Then on the other hand, I need a decent overseas break - Thailand would be good for a fortnight when this contract is up whenever that may be in the new year - though taking a month off and going somewhere a bit more special could be the go - not that Thailand isn't special - Chang beer for breakfast and lots of massages could be the go.... and that's always good.

I still want to do the Camino de Compostella di Santiago. I'd love to go back to Spain as well, and France. And Italy.

I'm hoping the career progression keeps going the way it's been going. I've changed my job role - I just want to stay happy at work (and challenged and well paid and most importantly, employed)

As for the exercise. I keep putting this on the bucket list - the marathon. The reason I started this blog was because I wanted to blog my marathon journey. Though I've been remiss on the running of late, it's still something I want to prove to myself that I can do. Even better, the New York Marathon would be amazing.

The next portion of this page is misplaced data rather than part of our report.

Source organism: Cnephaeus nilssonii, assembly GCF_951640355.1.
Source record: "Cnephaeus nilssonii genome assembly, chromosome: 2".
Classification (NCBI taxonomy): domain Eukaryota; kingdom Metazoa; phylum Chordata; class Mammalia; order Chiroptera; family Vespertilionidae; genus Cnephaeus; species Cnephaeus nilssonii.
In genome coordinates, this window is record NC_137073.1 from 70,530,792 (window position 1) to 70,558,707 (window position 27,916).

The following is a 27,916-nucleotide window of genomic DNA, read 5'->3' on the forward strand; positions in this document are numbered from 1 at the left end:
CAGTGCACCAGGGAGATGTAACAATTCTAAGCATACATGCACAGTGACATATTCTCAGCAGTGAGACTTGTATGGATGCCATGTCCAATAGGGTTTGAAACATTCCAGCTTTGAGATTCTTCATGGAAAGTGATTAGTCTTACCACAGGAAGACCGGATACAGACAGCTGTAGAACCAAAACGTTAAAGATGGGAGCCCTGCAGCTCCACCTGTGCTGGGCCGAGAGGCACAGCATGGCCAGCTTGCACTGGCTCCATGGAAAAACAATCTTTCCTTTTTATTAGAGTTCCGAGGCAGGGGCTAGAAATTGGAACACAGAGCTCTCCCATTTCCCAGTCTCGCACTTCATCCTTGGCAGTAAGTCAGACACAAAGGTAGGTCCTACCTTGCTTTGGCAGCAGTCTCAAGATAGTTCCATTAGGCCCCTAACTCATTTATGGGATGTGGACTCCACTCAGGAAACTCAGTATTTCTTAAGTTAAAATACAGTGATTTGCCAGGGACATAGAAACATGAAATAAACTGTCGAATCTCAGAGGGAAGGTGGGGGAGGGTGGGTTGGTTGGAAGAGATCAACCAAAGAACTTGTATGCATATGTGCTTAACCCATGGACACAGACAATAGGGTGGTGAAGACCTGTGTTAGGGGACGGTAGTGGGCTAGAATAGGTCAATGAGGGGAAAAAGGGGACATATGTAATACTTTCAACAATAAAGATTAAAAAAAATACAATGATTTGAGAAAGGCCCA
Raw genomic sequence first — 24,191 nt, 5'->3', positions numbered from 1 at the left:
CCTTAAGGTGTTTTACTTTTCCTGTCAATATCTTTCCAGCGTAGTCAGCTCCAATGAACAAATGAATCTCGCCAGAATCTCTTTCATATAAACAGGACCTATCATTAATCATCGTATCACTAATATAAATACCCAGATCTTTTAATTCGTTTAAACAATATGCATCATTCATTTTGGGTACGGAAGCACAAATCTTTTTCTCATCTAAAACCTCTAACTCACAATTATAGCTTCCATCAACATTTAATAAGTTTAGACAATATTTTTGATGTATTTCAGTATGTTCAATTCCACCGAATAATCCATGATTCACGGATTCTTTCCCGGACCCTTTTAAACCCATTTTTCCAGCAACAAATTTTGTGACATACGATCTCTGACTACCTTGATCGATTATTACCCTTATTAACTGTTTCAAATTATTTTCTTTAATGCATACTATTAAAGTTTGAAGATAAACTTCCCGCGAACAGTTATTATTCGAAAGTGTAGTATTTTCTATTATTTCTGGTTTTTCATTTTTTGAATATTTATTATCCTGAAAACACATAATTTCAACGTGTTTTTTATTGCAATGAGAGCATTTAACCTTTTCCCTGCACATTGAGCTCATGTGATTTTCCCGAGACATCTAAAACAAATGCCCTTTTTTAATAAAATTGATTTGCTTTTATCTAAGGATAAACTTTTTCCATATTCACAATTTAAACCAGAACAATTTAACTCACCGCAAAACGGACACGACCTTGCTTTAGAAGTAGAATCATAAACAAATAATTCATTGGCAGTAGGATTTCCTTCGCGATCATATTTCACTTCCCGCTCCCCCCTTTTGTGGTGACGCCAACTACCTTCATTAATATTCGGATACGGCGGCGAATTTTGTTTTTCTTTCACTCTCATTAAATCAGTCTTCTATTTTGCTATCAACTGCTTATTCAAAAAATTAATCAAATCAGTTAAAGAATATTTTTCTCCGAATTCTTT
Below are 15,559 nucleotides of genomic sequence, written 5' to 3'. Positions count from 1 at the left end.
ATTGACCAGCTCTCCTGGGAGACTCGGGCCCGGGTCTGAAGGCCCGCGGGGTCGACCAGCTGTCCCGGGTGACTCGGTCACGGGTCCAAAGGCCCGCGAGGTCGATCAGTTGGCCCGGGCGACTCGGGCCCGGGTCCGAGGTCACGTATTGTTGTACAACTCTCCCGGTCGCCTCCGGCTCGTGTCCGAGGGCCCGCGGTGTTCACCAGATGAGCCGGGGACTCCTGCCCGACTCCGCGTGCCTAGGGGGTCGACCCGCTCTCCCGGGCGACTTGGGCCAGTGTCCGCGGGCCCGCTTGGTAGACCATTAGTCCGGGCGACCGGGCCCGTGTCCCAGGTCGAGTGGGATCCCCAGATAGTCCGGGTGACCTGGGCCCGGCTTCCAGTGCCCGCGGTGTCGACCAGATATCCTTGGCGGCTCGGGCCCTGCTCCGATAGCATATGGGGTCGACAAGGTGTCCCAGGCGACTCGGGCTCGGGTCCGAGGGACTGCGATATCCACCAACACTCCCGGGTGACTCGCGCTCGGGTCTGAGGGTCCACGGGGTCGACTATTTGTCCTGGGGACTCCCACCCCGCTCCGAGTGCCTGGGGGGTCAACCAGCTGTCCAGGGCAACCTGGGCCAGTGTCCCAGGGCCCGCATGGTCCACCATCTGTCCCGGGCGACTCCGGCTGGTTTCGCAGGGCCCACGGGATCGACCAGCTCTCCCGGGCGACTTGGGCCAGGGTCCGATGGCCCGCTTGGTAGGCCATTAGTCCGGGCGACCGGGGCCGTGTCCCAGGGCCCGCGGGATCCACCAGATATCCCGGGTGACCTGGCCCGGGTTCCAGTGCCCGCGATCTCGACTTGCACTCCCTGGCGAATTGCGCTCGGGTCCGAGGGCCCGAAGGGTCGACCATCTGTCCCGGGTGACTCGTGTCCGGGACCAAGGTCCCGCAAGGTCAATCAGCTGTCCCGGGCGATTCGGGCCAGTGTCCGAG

For all the times I complain about being single and want a partner, maybe one foot in front of the other would be a better tactic. It's been worked out that I've never really been asked out on a date -  a real date. None of this internet dating bollox. To have somebody ask me out for the evening, that would be lovely - and I'm shoving that on the bucket list too.

Home ownership - though it seems like an impossible dream - that's there too - but a two bedroom flat with a carport and a balcony will be brilliant - I hate gardening and don't want a garden.

Hmmm - what else. 

By the end of next year I want the first draft of my novel written. This is almost a not negotiable - has to be done - and I need to make the time.

More time with friends - yep, put that on the list.

The going for a tandem skydive remains on the list too

I'm going to leave off getting a cat this time around. I appear to have friends who happily donate their cats to me regularly and I like this arrangement. Besides, in the words of Modern Family...

Anything else to add to the list?

I'd like to read a book a week - any maybe finally get through a few of the following: Midnight's Children, Love in a Time of Cholera, Ulysses, Cloud Atlas and a few more David Mitchells and the last two books in the Artemis Fowl series.